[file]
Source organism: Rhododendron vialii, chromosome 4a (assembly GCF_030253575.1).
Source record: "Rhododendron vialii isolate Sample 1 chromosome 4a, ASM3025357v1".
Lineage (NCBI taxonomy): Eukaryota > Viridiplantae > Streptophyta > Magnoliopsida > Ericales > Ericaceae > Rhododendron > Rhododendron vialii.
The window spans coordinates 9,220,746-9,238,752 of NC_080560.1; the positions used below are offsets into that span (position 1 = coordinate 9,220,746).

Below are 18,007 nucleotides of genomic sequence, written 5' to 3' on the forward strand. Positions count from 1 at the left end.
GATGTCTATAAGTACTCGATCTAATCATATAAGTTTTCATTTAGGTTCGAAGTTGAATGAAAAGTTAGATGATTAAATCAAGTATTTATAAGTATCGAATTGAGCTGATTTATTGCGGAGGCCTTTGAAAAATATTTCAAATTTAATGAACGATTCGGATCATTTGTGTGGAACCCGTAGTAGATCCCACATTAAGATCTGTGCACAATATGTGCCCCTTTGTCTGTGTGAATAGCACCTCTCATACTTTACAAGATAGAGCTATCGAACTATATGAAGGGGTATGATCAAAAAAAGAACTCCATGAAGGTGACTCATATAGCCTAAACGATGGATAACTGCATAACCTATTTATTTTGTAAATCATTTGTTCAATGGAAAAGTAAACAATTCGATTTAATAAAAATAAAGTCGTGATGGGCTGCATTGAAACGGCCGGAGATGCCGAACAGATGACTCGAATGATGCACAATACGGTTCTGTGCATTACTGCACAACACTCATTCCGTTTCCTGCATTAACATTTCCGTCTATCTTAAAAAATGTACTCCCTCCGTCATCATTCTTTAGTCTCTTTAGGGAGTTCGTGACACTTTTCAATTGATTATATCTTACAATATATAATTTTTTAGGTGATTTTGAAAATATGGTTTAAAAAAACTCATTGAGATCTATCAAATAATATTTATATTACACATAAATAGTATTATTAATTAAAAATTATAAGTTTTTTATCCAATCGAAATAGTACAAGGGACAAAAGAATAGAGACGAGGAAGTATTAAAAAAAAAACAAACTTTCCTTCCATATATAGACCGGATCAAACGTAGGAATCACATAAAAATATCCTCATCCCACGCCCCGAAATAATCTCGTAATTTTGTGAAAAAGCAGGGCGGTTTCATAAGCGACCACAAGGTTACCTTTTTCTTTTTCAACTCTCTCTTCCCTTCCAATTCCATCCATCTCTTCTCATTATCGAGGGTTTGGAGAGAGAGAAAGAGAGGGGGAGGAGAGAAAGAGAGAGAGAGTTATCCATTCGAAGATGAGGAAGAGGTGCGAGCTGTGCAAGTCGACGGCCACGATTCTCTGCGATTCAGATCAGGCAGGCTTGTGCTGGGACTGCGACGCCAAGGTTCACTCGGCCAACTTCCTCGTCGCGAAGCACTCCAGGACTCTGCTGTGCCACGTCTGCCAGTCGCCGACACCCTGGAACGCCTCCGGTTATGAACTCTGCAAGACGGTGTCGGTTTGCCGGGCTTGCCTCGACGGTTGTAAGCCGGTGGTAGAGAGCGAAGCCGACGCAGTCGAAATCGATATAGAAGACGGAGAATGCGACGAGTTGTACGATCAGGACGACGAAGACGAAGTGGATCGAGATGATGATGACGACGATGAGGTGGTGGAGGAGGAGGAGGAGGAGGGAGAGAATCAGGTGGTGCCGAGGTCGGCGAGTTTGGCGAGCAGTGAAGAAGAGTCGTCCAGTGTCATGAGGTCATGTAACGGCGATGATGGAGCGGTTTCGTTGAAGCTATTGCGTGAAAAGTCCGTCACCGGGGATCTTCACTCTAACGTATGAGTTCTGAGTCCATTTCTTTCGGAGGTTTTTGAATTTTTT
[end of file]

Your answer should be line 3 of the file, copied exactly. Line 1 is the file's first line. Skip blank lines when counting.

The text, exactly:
Lineage (NCBI taxonomy): Eukaryota > Viridiplantae > Streptophyta > Magnoliopsida > Ericales > Ericaceae > Rhododendron > Rhododendron vialii.